more than 50 million by the end of this
year. Rollyson says LinkedIn is therefore
a natural place for business executives
to organically connect, form discussion
groups and develop relationships.
“The keys to making LinkedIn or any
social media valuable are to first discover people, then start building a relationship, then develop a level of trust,”
Rollyson says. “If successful, business
comes along eventually.”
4. Links Beat Ink
Social media isn’t just about marketing.
It’s about public relations, too. In fact,
there are media experts who suggest
online exposure is now more important
than “getting ink” in a print publication.
The main advantage of online publicity — even from blogs — is that it
creates inbound links to your online
materials, including your association’s
Web site, that in turn allow your online
relationships to grow exponentially.
In spite of the opportunities it
presents, one of the fears association
professionals have about social media
is that it will make them more vulnerable to critics, who’ll be able to fault
them via blogs, online discussion groups
and more. Overall, however, it’s worth
the risk, so long as you’re prepared to
engage in dialogue, answer criticism
and make reasonable changes to products and policies when needed.
Whether you’re online or not, you
can be sure supporters and critics alike
are already talking about your association. It’s up to you whether or not to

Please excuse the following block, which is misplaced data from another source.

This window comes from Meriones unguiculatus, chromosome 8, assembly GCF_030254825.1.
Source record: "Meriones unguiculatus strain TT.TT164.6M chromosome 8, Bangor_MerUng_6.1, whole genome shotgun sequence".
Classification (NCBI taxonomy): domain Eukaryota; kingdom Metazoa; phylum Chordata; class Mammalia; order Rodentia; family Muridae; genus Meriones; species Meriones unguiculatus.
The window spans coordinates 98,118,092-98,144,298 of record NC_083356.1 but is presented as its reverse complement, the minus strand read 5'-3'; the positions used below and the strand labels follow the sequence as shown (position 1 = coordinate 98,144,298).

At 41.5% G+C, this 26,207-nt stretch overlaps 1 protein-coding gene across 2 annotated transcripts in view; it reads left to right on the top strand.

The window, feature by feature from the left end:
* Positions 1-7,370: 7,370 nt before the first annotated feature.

join the conversation.
5. Content Is King
One reason members value associations
is for the information resources they
provide. Thanks to social media, associations have a new way to distribute those
resources, Schiave says.
“Associations are rich in content but
need these new ways to deliver shared
learning via the Internet, market programs
and conferences, and manage their public
image,” he says. “Our new social media
site allows our members to share information at an astounding rate. AME members, regional boards and committees can
set up groups on interests, topics or projects. They can post documents for downloading and editing and utilize features
such as a resource library. It’s also fully
integrated with our main Web site.
“We are also doing much more video
work these days. Our streaming videos of
testimonials from conference attendees
as well as excerpts from select speakers
are being posted on our conference Web
sites as well as on YouTube. They provide additional information, encourage
event registration and can be used for
membership recruitment programs.”
At your next association conference,
try producing video interviews of planning committee members speaking about
the meeting’s programs, entertainment
and other features. Post these on YouTube and stream them on your Web site.
You can also use RSS feeds, which members, reporters and other interested parties can subscribe to in order to be “fed”
However they decide to deploy social
media, associations shouldn’t be afraid to
experiment. As long as something’s cost-efficient, it’s worth trying. Associations
should therefore seriously and immediately
consider all their social media options —
by appointing a director of new media,
perhaps, or by publishing a blog.
No matter what you do, if you stay up
to date on the latest social media trends,
you will be well positioned for many new
opportunities — whether you’re an association professional or the president of the
Dick Barton is president of Barton and Barton Ltd.,
an integrated marketing agency located in Park
Ridge, Ill. He may be reached at (847) 698-5069
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